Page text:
6/21/2017

1960s Homebrew Electric Mandolin





I hunt for electric mandolins all the time on eBay, but so few actually catch my interest. The '60s and '70s hollowbody, A-style Japanese ones are neat but it's hard to find ones that are aesthetically crazy enough to make me snag them. Fenders cost a fortune, and new instruments are not in my wheelhouse. So -- I hunt!

This instrument was clearly a homemade contraption from the '60s and the only things factory-bought that came on it were the tailpiece, fretboard (it appears to be a Harmony or Kay parts-sold board), and Kluson tuners. The body was made from tight-grain pine, bound in white plastic, sprayed in a folksy red/cream "sunburst," and capped on the back with a formica-like layer of the same material that the pickguard is made of. I'm not sure what the neck is made from, but it's a healthily-big, rectangular-shaped thing, and stable. The pickguard came with it, but there was no wiring harness, no pickup, no nut, and no bridge.

My work, then, included a fret level/dress, some enlargement of the rout, a new nut, side dots install, a new rosewood bridge, a new wiring harness, and a new Danelectro-style, Alnico-magnet, Strat-sized pickup. It's fairly hot for the type (8k ohm output vs the usual 3-4k) and so it keeps pace with your average Strat or Tele's output. It's playing on-the-dot with 1/16" action at the 12th fret, a straight neck, and it's strung with 34w, 22w, 13, 9 stainless-wrapped electric mandolin strings.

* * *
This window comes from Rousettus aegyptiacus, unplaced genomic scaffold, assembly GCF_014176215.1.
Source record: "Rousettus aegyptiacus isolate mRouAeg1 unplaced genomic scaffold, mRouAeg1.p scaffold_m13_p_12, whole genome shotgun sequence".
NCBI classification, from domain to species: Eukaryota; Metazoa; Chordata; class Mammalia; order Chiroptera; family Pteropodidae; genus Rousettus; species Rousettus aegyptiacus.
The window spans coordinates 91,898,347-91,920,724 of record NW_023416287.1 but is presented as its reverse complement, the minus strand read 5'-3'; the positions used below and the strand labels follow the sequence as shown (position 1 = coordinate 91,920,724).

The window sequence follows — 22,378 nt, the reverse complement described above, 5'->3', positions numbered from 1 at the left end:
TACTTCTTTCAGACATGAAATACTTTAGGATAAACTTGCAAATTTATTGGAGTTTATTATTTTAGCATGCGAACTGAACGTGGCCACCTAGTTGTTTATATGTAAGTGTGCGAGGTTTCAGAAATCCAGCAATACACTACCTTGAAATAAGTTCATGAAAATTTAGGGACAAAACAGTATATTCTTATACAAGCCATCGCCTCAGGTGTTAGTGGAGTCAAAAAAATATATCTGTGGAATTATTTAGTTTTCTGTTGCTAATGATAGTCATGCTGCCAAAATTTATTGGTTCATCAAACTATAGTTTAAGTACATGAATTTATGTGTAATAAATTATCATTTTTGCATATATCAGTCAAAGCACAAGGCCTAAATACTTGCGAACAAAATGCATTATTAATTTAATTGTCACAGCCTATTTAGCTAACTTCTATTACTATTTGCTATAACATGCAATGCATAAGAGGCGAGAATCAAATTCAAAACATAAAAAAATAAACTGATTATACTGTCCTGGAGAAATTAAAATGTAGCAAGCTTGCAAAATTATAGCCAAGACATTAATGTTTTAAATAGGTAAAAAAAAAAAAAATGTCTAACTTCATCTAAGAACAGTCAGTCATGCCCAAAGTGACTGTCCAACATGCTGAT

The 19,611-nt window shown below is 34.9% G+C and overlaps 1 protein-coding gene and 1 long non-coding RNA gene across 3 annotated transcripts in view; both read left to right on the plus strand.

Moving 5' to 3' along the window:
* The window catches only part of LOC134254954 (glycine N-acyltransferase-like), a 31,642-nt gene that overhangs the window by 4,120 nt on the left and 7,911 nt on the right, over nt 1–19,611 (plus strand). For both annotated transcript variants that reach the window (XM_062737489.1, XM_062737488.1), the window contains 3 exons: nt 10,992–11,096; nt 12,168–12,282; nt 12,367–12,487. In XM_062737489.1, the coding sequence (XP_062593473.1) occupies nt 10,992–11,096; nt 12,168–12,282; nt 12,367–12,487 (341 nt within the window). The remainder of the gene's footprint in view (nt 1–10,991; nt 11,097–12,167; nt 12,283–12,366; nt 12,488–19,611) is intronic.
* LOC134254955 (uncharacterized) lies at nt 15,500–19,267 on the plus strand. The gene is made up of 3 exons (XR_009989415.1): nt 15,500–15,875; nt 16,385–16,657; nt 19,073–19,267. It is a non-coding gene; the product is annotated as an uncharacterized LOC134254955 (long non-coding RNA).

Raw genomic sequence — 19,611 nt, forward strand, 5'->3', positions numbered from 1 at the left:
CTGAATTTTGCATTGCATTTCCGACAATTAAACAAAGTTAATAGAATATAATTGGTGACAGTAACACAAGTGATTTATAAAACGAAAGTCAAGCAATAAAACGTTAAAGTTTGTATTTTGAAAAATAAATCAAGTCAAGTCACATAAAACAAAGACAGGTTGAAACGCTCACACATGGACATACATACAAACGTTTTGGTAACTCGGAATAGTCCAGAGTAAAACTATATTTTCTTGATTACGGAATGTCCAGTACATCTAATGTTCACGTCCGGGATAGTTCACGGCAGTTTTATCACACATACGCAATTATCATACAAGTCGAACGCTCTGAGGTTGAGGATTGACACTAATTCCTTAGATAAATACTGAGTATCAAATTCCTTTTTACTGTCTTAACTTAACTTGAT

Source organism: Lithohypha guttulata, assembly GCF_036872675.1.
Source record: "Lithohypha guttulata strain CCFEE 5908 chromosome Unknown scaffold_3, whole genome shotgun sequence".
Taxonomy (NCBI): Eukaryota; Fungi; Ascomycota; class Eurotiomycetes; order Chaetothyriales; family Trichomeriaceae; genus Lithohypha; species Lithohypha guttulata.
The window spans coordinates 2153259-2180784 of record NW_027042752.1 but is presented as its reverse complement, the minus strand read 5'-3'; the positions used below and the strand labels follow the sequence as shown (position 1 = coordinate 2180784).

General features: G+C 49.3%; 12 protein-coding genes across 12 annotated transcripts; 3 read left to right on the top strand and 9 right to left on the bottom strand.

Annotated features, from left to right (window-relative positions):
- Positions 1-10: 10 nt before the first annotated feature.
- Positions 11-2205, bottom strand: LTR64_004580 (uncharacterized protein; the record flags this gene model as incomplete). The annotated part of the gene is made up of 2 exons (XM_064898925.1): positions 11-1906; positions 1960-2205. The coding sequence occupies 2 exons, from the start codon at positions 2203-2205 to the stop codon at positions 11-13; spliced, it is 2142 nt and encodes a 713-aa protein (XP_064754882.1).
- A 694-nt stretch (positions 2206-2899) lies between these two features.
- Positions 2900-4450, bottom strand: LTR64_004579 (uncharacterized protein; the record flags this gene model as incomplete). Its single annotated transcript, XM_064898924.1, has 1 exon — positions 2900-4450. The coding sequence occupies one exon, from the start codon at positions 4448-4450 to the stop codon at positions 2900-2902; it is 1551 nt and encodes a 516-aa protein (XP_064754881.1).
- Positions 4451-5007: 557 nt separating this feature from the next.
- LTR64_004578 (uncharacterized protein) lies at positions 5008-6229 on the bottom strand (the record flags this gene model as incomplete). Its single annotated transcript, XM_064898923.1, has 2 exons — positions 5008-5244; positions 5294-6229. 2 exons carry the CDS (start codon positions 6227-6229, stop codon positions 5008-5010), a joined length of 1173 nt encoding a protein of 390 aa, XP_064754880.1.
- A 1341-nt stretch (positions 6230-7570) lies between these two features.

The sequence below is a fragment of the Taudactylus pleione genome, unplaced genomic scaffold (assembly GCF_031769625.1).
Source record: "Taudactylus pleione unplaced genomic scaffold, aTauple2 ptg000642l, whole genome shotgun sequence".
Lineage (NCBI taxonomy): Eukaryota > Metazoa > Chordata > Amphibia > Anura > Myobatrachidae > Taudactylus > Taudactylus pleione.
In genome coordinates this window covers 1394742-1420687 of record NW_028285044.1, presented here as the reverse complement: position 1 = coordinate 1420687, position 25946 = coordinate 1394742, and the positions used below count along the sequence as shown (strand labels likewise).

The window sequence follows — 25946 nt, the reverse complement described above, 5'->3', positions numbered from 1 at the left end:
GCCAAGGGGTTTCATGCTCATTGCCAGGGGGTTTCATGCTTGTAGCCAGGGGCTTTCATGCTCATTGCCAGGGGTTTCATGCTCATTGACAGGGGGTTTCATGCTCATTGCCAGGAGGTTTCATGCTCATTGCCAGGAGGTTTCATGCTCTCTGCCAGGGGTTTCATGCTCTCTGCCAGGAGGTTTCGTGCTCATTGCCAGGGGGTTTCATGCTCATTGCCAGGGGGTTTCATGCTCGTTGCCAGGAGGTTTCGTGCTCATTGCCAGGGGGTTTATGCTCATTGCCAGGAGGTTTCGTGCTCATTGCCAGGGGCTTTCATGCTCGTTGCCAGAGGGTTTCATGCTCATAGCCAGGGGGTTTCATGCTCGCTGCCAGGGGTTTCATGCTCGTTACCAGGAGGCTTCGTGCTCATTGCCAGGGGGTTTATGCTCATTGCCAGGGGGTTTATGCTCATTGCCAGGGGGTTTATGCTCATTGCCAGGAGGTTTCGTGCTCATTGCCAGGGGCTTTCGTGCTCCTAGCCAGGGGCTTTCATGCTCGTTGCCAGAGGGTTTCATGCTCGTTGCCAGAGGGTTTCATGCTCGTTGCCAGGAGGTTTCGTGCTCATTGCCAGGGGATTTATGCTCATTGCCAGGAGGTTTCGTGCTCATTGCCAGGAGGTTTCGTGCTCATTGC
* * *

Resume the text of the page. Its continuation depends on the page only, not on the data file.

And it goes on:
It has a 14" scale length and a 1 3/16" nut width.


The fret access is really good on this -- all the way up!

My new wiring harness has 500k pots for the volume and tone, a .01 cap for the tone (it only rolls-off into a "jazz" voice at its farthest and doesn't roll-off into mud). The jack is a Switchcraft unit and the pickguard has been shielded, too.




The pickguard (which came with the instrument) was cut (poorly) for something like a DeArmond gold foil or acoustic guitar soundhole pickup. I wanted to use the Strat-sized lipstick pickup, so the adapter ring solved that problem and the black knobs from my parts-bin ties the look together.



The rosewood bridge is the topper from an adjustable mandolin bridge that's cut-down to fit. Two small "set screws" hold it in place so it doesn't travel by accident when you're getting into it.


The tailpiece is simple. Note the foam I've stuffed under the cover (it's peeking-out on the bass side) to mute the overtones from the string afterlength.



Confusing, right? I like the crazy maroon paint. This is almost like a sci-fi prop.


The Klusons appear to be holding pitch just fine.


This came without strap buttons, so I added one here and at the tailpiece.






I also drilled and added a ground wire from the tailpiece into the control cavity. It's surprising how many homemade projects (and factory instruments) from the time were made without a ground to the strings!


As you can see, the neck is a bigger, soft-rectangular shape. It's not awkward for me, but then again I play on a mandolin with a deep, fat, V/C-shaped neck.

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